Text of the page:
Pigeon rescue, post cat-attack

So last Friday I thought I'd spruce myself up for the bank holiday weekend and rid my hair of its sun bleached orange ends! I carefully applied a (cruelty-free, of course) hair dye, set my timer and prepared for a relaxing 20 minute wait...


After about 15 minutes, I heard flapping in the garden, so went to investigate, with my gooey hair piled on top of my head...

I first saw a scattering of feathers, then found a pigeon that had been attacked by a cat, terrified and with three small bleeding wounds in its back. He had lost quite a lot of feathers from his back but not around his tail or wings.

Despite his manic flapping I gently picked him up and brought him inside.

I offered him Rose Otto essential oil straightaway - Rose can reduce adrenal responses by up to 30% (*1).

I also offered arnica macerate - we always tend to think of arnica as being great for bruises (which it is) but it is also very useful to offer animals for inhalation after they have had a shock.

After a few seconds his eyes went slightly softer and the tension in his body reduced.

Once I could observe a positive response to the oils, I covered his head immediately with a cloth. This is one of the most helpful things you can do when rescuing a bird as it quickly calms them, which is so important following a sudden traumatic event.

I placed the bottle of Rose Otto and the lid containing Arnica macerate near him - not too close, but so that he still had access to the volatile molecules of the oils through the cloth.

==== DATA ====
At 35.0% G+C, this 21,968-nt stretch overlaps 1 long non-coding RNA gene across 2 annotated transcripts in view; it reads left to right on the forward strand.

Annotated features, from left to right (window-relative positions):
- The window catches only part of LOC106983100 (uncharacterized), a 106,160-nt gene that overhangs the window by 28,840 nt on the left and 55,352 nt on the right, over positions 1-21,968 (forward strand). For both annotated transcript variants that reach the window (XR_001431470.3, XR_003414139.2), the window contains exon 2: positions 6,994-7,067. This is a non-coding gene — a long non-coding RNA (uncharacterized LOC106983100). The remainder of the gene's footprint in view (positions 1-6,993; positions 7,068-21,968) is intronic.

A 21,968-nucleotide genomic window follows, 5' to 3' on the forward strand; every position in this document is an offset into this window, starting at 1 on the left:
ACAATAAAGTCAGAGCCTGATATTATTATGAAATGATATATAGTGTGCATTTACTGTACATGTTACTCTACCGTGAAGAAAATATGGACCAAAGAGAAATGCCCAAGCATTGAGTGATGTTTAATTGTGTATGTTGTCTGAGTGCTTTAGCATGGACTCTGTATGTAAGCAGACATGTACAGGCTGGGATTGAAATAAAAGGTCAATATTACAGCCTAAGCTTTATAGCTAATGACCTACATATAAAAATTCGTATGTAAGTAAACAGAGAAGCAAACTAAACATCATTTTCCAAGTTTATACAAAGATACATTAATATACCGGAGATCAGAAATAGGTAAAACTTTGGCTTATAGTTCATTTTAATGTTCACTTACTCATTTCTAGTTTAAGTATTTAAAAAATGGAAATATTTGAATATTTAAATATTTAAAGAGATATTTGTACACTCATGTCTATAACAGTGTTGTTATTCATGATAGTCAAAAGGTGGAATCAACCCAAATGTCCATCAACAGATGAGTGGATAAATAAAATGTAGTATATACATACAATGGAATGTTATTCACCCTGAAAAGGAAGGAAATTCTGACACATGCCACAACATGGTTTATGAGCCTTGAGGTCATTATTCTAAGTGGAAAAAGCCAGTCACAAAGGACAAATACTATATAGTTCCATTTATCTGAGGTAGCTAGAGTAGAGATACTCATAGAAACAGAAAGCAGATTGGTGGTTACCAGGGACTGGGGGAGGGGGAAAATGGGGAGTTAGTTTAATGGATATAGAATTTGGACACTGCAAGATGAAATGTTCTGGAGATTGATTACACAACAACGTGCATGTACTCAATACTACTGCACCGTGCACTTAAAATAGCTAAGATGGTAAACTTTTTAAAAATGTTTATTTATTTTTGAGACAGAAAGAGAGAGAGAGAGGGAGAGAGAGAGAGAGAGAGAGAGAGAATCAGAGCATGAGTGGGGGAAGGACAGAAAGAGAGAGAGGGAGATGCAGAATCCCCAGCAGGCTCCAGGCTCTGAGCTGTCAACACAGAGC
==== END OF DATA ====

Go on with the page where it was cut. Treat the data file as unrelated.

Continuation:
By now he had calmed sufficiently to lie completely still, allowing me to attend to his wounds using both hands.

Anti-inflammatory yarrow essential oil is excellent for wounds (*2) and can be dropped onto them undiluted (which is not always the case with essential oils!), so this was applied directly.

Green clay powder is both soothing and antimicrobial, keeping a wet wound dry, protecting it from flies and helping it to heal without infection, all at once. This was very gently dusted on top of all wounded areas including deeper cuts and raw skin patches.

Once that was done, I wanted to put him back in the garden, somewhere where he was safe, but able to fly free as soon as he was rested and recovered. 

His pigeon wife was looking at me anxiously from the top of the garden shed, so made a nice towel nest for him in a box on top of a table where she could see him and I could keep an eye on him -  but also leave him in peace!  I covered his head again to enable him to get the rest he needed (his head had become briefly uncovered while taking him to the garden, and he had started flapping like a maniac again), and left him to regain his equilibrium, hoping that the shock had not sent him into terminal decline.

He stayed very still and I really didn't know which way it was going to go, but about half an hour later I suddenly saw him fly away.

So...yay.  A happy ending. Pidge gets to continue coo-ing sweet nothings to his wife.

And for getting distracted ... I got dark green hair 😂



*1)  Haze S., Sakai K. and Gozu, Y. (2002).  Effects of fragrance inhalation on sympathetic activity in normal adults.  [Online]. Available at: https://www.ncbi.nlm.nih.gov/pubmed/12499579

*2) Barreto R.S.S. et al. (2014). A Systematic Review of the Wound-Healing Effects of Monoterpenes and Iridoid Derivatives. [Online].  Available at: www.mdpi.com/1420-3049/19/1/846/pdf